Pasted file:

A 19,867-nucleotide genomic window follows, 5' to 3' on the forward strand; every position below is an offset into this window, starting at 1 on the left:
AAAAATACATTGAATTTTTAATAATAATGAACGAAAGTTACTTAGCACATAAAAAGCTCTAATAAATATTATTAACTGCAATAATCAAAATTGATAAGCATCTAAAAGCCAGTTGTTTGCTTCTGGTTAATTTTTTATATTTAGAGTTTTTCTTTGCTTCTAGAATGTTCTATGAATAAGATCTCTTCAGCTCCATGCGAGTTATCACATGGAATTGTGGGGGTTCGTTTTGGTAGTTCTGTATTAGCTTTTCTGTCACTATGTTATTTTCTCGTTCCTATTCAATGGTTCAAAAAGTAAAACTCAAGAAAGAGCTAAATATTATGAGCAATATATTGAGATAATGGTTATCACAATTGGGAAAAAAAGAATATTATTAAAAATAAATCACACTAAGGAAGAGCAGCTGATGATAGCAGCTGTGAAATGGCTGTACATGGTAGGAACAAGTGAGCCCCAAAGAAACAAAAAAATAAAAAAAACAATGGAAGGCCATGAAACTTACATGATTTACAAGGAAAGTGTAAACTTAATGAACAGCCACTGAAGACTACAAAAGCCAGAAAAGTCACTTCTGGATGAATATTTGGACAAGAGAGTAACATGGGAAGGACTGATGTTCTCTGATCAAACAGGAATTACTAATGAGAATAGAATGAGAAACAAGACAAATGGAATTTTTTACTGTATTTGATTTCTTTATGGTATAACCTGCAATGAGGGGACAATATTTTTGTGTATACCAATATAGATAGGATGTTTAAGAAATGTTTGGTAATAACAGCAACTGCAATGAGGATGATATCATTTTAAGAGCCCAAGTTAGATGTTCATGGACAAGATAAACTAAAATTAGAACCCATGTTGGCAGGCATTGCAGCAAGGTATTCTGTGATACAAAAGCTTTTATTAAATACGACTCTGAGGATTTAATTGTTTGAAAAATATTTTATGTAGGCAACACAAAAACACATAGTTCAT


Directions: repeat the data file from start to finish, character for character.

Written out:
A 19,867-nucleotide genomic window follows, 5' to 3' on the forward strand; every position below is an offset into this window, starting at 1 on the left:
AAAAATACATTGAATTTTTAATAATAATGAACGAAAGTTACTTAGCACATAAAAAGCTCTAATAAATATTATTAACTGCAATAATCAAAATTGATAAGCATCTAAAAGCCAGTTGTTTGCTTCTGGTTAATTTTTTATATTTAGAGTTTTTCTTTGCTTCTAGAATGTTCTATGAATAAGATCTCTTCAGCTCCATGCGAGTTATCACATGGAATTGTGGGGGTTCGTTTTGGTAGTTCTGTATTAGCTTTTCTGTCACTATGTTATTTTCTCGTTCCTATTCAATGGTTCAAAAAGTAAAACTCAAGAAAGAGCTAAATATTATGAGCAATATATTGAGATAATGGTTATCACAATTGGGAAAAAAAGAATATTATTAAAAATAAATCACACTAAGGAAGAGCAGCTGATGATAGCAGCTGTGAAATGGCTGTACATGGTAGGAACAAGTGAGCCCCAAAGAAACAAAAAAATAAAAAAAACAATGGAAGGCCATGAAACTTACATGATTTACAAGGAAAGTGTAAACTTAATGAACAGCCACTGAAGACTACAAAAGCCAGAAAAGTCACTTCTGGATGAATATTTGGACAAGAGAGTAACATGGGAAGGACTGATGTTCTCTGATCAAACAGGAATTACTAATGAGAATAGAATGAGAAACAAGACAAATGGAATTTTTTACTGTATTTGATTTCTTTATGGTATAACCTGCAATGAGGGGACAATATTTTTGTGTATACCAATATAGATAGGATGTTTAAGAAATGTTTGGTAATAACAGCAACTGCAATGAGGATGATATCATTTTAAGAGCCCAAGTTAGATGTTCATGGACAAGATAAACTAAAATTAGAACCCATGTTGGCAGGCATTGCAGCAAGGTATTCTGTGATACAAAAGCTTTTATTAAATACGACTCTGAGGATTTAATTGTTTGAAAAATATTTTATGTAGGCAACACAAAAACACATAGTTCAT